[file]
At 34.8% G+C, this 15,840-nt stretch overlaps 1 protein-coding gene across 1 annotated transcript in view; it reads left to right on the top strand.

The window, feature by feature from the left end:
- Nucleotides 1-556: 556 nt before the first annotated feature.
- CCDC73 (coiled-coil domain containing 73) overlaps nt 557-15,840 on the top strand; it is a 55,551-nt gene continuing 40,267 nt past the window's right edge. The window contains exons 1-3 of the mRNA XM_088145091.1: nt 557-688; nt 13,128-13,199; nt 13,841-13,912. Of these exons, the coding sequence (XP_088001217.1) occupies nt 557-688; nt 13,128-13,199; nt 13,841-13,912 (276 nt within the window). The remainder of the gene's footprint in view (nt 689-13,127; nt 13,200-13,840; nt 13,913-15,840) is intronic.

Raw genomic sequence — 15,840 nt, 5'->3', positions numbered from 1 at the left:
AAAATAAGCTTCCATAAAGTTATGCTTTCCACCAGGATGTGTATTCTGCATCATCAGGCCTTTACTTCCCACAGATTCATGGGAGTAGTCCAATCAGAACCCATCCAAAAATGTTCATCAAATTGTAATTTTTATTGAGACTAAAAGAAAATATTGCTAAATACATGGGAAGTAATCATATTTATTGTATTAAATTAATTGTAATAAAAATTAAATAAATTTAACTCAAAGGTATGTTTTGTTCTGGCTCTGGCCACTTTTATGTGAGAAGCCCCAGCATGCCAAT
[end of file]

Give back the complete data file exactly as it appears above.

At 34.8% G+C, this 15,840-nt stretch overlaps 1 protein-coding gene across 1 annotated transcript in view; it reads left to right on the top strand.

The window, feature by feature from the left end:
- Nucleotides 1-556: 556 nt before the first annotated feature.
- CCDC73 (coiled-coil domain containing 73) overlaps nt 557-15,840 on the top strand; it is a 55,551-nt gene continuing 40,267 nt past the window's right edge. The window contains exons 1-3 of the mRNA XM_088145091.1: nt 557-688; nt 13,128-13,199; nt 13,841-13,912. Of these exons, the coding sequence (XP_088001217.1) occupies nt 557-688; nt 13,128-13,199; nt 13,841-13,912 (276 nt within the window). The remainder of the gene's footprint in view (nt 689-13,127; nt 13,200-13,840; nt 13,913-15,840) is intronic.

Raw genomic sequence — 15,840 nt, 5'->3', positions numbered from 1 at the left:
AAAATAAGCTTCCATAAAGTTATGCTTTCCACCAGGATGTGTATTCTGCATCATCAGGCCTTTACTTCCCACAGATTCATGGGAGTAGTCCAATCAGAACCCATCCAAAAATGTTCATCAAATTGTAATTTTTATTGAGACTAAAAGAAAATATTGCTAAATACATGGGAAGTAATCATATTTATTGTATTAAATTAATTGTAATAAAAATTAAATAAATTTAACTCAAAGGTATGTTTTGTTCTGGCTCTGGCCACTTTTATGTGAGAAGCCCCAGCATGCCAAT